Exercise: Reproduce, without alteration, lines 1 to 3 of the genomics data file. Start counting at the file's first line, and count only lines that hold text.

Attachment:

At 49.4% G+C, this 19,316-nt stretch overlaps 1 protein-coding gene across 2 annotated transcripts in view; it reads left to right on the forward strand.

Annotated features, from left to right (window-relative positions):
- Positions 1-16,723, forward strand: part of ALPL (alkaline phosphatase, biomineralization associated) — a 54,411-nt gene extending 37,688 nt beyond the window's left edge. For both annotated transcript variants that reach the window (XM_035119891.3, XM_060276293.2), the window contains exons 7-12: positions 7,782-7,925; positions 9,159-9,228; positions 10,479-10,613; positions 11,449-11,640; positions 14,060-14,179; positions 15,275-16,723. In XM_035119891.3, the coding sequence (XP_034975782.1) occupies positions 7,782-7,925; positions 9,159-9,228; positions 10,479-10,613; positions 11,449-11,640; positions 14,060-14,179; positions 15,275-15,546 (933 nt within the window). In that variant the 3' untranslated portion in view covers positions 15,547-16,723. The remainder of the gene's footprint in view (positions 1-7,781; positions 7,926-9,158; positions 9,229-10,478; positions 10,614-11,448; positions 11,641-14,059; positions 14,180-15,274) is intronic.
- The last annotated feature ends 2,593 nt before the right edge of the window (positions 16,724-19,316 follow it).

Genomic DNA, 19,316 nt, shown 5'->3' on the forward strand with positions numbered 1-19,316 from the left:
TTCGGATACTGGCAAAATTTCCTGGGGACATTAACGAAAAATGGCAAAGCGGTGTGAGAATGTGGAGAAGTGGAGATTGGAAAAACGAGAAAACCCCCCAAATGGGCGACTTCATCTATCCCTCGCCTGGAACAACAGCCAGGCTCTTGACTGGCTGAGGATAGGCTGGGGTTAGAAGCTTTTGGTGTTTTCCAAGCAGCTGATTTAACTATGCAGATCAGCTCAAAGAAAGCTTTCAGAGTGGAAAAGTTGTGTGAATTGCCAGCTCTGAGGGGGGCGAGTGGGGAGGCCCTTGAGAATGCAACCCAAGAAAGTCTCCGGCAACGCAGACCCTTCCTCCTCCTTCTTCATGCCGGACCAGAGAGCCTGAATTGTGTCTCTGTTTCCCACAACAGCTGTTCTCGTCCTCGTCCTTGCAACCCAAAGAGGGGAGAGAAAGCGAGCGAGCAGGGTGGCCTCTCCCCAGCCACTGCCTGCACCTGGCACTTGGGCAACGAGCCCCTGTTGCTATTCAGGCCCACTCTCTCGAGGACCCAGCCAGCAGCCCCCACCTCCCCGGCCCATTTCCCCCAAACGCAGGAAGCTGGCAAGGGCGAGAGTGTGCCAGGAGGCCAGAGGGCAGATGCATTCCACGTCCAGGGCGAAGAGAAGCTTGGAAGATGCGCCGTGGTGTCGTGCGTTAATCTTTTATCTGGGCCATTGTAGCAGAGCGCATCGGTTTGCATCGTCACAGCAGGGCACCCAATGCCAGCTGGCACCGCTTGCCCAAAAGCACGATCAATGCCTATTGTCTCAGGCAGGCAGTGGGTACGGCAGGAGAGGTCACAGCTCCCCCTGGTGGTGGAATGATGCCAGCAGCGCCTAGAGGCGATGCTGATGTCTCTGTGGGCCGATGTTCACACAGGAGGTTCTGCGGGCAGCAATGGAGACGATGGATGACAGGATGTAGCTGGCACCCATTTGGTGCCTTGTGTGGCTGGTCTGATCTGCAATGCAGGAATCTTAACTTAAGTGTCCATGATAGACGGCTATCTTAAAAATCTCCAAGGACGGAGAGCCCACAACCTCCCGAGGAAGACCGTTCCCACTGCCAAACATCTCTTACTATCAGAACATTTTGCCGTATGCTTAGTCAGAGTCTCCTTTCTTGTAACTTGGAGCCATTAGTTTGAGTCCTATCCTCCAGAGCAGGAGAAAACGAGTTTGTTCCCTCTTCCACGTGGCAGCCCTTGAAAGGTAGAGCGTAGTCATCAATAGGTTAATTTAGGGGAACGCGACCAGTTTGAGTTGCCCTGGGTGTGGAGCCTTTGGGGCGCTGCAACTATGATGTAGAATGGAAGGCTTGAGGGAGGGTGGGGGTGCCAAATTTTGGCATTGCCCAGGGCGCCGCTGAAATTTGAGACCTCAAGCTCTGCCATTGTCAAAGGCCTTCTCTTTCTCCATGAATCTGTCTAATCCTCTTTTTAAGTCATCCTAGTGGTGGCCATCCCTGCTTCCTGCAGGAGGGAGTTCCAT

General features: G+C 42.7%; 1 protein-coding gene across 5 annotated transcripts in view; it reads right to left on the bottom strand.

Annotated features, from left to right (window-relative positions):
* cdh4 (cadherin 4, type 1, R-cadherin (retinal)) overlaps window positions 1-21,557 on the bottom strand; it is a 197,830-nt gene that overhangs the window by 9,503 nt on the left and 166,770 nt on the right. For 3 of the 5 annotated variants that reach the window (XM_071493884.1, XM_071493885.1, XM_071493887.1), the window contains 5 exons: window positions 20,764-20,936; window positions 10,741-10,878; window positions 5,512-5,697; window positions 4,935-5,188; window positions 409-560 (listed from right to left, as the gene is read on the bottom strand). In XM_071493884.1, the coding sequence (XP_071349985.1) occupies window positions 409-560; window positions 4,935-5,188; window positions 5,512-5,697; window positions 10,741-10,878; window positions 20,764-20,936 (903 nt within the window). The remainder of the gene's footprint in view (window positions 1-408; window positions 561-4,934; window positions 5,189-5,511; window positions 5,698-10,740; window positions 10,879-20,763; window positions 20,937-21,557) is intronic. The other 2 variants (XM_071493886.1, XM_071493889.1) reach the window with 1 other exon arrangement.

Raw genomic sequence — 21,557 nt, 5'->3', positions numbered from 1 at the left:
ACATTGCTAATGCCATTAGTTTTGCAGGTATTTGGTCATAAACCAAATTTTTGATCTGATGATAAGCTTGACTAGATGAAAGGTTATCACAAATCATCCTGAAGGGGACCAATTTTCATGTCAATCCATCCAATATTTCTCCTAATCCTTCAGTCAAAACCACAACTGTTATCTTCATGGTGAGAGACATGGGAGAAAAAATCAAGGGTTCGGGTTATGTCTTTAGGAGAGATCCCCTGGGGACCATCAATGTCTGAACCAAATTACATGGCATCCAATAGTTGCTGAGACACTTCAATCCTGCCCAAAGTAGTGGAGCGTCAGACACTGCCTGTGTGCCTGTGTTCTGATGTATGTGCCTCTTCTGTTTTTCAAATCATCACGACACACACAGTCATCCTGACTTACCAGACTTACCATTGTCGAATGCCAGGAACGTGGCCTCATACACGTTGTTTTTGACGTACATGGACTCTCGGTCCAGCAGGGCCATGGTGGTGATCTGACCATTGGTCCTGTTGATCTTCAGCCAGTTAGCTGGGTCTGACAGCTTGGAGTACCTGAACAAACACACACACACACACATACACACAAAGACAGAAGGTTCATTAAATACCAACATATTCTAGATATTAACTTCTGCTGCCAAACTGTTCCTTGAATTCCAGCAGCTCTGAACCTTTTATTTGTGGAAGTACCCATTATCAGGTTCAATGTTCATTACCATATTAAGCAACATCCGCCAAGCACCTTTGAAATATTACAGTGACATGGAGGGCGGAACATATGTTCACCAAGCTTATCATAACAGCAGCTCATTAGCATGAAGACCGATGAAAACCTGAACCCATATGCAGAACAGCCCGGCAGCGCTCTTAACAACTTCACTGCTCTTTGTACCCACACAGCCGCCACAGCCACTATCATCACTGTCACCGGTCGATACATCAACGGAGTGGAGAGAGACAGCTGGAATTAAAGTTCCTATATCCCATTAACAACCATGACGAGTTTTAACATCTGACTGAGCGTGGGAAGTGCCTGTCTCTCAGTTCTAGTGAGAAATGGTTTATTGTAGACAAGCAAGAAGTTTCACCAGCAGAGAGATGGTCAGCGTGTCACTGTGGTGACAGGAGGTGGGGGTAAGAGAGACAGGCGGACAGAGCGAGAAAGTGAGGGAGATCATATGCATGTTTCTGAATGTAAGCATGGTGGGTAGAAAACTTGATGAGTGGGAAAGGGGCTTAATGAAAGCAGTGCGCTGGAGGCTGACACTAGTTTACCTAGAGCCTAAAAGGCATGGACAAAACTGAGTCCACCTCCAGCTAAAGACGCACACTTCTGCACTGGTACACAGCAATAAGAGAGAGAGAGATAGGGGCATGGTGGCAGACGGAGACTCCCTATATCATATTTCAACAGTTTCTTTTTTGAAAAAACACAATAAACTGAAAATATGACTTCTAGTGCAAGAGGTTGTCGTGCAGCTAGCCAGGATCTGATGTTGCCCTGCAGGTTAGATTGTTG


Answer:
At 49.4% G+C, this 19,316-nt stretch overlaps 1 protein-coding gene across 2 annotated transcripts in view; it reads left to right on the forward strand.

Annotated features, from left to right (window-relative positions):
- Positions 1-16,723, forward strand: part of ALPL (alkaline phosphatase, biomineralization associated) — a 54,411-nt gene extending 37,688 nt beyond the window's left edge. For both annotated transcript variants that reach the window (XM_035119891.3, XM_060276293.2), the window contains exons 7-12: positions 7,782-7,925; positions 9,159-9,228; positions 10,479-10,613; positions 11,449-11,640; positions 14,060-14,179; positions 15,275-16,723. In XM_035119891.3, the coding sequence (XP_034975782.1) occupies positions 7,782-7,925; positions 9,159-9,228; positions 10,479-10,613; positions 11,449-11,640; positions 14,060-14,179; positions 15,275-15,546 (933 nt within the window). In that variant the 3' untranslated portion in view covers positions 15,547-16,723. The remainder of the gene's footprint in view (positions 1-7,781; positions 7,926-9,158; positions 9,229-10,478; positions 10,614-11,448; positions 11,641-14,059; positions 14,180-15,274) is intronic.